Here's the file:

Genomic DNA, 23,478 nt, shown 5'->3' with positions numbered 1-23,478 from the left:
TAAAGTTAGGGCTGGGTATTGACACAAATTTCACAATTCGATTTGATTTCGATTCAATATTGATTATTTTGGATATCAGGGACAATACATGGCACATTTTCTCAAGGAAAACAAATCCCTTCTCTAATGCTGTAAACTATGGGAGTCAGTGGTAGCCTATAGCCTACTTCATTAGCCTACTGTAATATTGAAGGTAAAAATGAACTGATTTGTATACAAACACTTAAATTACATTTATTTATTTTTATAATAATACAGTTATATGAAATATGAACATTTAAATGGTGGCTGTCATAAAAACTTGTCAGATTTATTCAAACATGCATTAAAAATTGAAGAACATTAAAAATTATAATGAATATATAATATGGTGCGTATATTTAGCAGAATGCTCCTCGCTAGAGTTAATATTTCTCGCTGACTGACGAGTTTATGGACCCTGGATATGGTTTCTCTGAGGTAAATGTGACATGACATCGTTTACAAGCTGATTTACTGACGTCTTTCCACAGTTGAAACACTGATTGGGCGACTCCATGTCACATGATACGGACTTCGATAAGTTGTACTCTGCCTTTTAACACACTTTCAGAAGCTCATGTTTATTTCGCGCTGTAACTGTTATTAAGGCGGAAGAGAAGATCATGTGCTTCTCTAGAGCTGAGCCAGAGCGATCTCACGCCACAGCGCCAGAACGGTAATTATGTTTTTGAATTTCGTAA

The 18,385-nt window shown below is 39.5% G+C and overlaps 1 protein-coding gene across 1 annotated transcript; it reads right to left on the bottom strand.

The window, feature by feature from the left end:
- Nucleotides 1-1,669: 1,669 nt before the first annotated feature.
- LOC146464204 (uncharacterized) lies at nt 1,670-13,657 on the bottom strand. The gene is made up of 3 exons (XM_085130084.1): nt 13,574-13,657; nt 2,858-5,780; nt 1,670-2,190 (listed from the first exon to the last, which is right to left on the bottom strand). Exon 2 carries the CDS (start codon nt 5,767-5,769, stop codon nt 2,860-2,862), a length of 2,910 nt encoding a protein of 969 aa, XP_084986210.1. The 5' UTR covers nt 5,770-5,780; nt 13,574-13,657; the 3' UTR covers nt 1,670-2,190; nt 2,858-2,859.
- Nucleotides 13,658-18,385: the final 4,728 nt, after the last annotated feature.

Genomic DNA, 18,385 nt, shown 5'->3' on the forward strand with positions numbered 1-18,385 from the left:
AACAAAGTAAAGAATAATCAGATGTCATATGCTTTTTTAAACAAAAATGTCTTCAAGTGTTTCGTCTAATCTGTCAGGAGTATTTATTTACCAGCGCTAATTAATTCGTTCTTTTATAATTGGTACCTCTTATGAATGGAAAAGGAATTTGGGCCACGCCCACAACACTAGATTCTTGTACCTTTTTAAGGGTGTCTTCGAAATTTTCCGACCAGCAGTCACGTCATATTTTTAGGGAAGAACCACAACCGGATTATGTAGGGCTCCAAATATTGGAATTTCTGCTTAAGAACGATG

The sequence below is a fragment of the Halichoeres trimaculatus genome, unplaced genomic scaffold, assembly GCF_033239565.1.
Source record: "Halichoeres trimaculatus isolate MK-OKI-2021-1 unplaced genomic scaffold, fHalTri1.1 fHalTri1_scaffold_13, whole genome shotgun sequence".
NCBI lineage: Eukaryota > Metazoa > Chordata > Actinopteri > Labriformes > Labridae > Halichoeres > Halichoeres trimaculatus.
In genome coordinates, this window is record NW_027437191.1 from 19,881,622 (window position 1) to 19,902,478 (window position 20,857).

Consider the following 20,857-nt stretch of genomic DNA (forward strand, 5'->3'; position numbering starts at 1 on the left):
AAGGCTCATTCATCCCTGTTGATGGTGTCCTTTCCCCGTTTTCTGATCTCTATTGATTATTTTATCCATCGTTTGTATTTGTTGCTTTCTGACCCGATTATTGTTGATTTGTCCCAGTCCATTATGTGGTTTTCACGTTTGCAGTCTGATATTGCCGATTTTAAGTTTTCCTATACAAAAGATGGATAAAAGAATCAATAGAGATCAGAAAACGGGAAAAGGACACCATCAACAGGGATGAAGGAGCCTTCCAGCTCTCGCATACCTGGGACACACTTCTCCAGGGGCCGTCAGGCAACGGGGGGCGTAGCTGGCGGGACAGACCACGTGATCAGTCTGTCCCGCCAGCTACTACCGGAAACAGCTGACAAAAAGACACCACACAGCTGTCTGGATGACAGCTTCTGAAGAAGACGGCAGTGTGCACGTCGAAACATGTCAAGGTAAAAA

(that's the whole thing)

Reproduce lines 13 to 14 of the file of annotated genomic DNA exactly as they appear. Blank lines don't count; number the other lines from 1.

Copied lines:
In genome coordinates, this window is record NW_027437191.1 from 19,881,622 (window position 1) to 19,902,478 (window position 20,857).

Consider the following 20,857-nt stretch of genomic DNA (forward strand, 5'->3'; position numbering starts at 1 on the left):